“There may be a time and place for a hate crimes discussion, but it is certainly not now when national security legislation is being held up,” said Senate Republican Conference Chairman Jon Kyl of Arizona. “Forcing a vote on the so-called hate crimes amendment shows an utter lack of seriousness about our national defense.”

Retorted Sen. Bob Menendez, D-N.J.: “For some, it never seems to be the right time or the right place.”

No, it seems that regardless of the alignment, there will never be a right time or place to pass a federal bias-crimes law, because that's part of the kabuki game -- including for Democrats.

Frankly, they appear to be resigned to defeat. That's why there's no push to change some of those Republican votes (what about, f'r instance, those "moderate" Republicans like Chuck Hagel or Mike Crapo or Elizabeth Dole -- who all voted against it -- or John McCain, who sat out?). There's no push to make sure that politicians who vote against the bill pay for it at the polls -- even though doing so (painting the opponents as callous people who don't care about minority rights, gay bashings, and are otherwise soft on crime) is a simple no-brainer.

That's why they seem disinterested in overriding the veto, and making both it and Republicans' congressional support for it a campaign issue for the 2008 vote. But I think there are other reasons for the disinterest as well.

Too many Beltway consultant types love to depict bias-crimes laws as "special interest" and "politically correct" legislation that only serve a small band of the electorate. They play off the media stereotypes created by folks like Andrew Sullivan and try to discourage their political clients for pushing this kind of law too hard.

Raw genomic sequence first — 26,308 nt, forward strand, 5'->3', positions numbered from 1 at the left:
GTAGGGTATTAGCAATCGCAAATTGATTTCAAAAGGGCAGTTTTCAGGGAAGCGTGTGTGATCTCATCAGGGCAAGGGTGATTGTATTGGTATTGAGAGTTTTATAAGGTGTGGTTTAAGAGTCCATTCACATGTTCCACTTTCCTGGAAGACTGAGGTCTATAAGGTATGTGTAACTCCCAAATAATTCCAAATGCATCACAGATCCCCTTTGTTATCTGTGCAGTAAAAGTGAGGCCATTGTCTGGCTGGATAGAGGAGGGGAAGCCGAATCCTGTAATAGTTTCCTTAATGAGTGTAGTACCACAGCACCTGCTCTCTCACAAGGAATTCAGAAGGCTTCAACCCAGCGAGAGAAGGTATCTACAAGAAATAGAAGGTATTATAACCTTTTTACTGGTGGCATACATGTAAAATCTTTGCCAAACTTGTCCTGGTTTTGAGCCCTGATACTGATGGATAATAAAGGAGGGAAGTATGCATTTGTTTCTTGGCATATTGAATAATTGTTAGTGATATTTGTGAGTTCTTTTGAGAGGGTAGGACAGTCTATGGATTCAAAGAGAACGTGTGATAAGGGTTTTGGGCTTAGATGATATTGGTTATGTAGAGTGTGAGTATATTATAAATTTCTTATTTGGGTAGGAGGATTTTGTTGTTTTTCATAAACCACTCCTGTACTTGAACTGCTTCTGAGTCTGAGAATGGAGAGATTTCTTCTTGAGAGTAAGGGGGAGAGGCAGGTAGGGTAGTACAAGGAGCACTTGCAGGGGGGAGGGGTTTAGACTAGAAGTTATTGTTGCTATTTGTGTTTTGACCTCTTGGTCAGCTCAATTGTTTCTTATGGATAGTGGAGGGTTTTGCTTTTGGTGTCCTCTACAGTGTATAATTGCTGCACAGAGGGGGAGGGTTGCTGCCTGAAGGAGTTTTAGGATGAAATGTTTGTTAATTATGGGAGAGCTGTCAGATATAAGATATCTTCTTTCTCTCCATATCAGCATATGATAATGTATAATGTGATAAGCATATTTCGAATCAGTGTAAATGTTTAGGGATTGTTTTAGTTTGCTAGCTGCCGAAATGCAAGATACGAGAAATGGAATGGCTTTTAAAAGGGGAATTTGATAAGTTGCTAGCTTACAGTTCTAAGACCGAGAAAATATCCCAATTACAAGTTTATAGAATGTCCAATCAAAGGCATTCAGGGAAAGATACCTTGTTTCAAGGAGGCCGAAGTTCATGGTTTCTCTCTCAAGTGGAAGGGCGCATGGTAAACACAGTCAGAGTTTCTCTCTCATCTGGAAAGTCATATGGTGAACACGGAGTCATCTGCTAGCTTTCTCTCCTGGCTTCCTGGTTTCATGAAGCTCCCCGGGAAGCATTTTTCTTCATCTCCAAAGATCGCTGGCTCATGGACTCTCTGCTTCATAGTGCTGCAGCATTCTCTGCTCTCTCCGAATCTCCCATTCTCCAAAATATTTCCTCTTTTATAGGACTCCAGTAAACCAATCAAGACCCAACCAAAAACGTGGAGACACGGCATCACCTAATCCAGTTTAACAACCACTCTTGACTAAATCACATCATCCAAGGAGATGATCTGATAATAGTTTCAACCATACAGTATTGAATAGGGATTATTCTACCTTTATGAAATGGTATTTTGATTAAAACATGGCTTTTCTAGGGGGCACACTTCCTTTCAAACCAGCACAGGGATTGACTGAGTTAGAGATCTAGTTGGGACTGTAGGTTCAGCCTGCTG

Of course, the reality is that bias-crime bills are designed to protect everyone. White people, Christians, males -- they're all victims of bias crimes as well, and the law is intended to step protection for them, too, by stiffening the sentences for perpetrators.

Perhaps more important, bias-crime laws (as this week's vote suggests) are a natural cause for progressives and moderates alike, because they are not only about defending minority rights, they're about defending law and order and getting tough on criminals who inflict real harm on us all -- especially on our communities in the efforts to heal the ethnic and religious divides within them.

Democrats are frequently accused, with good reason, of taking their minority votes for granted. They know that they can count on minorities to line up behind them in the election, even though when the right-wingers go to the mattresses, they can always be counted on keeping their powder dry and not firing a shot. So they can make grand but ultimately hollow gestures like this week's hate-crimes vote, but never make the real effort needed to make these bills actually succeed.

But this bill is about all of us, not just minorities. If congressional Democrats are not willing to fight for it, they can just add it to their list of mounting failures in asserting their agenda.

If they're smart, they'll take advantage of this unique political opportunity, handed to them once again by George W. Bush on a platter. Next, I want to talk about why it will be critical not to drop it.

No comments: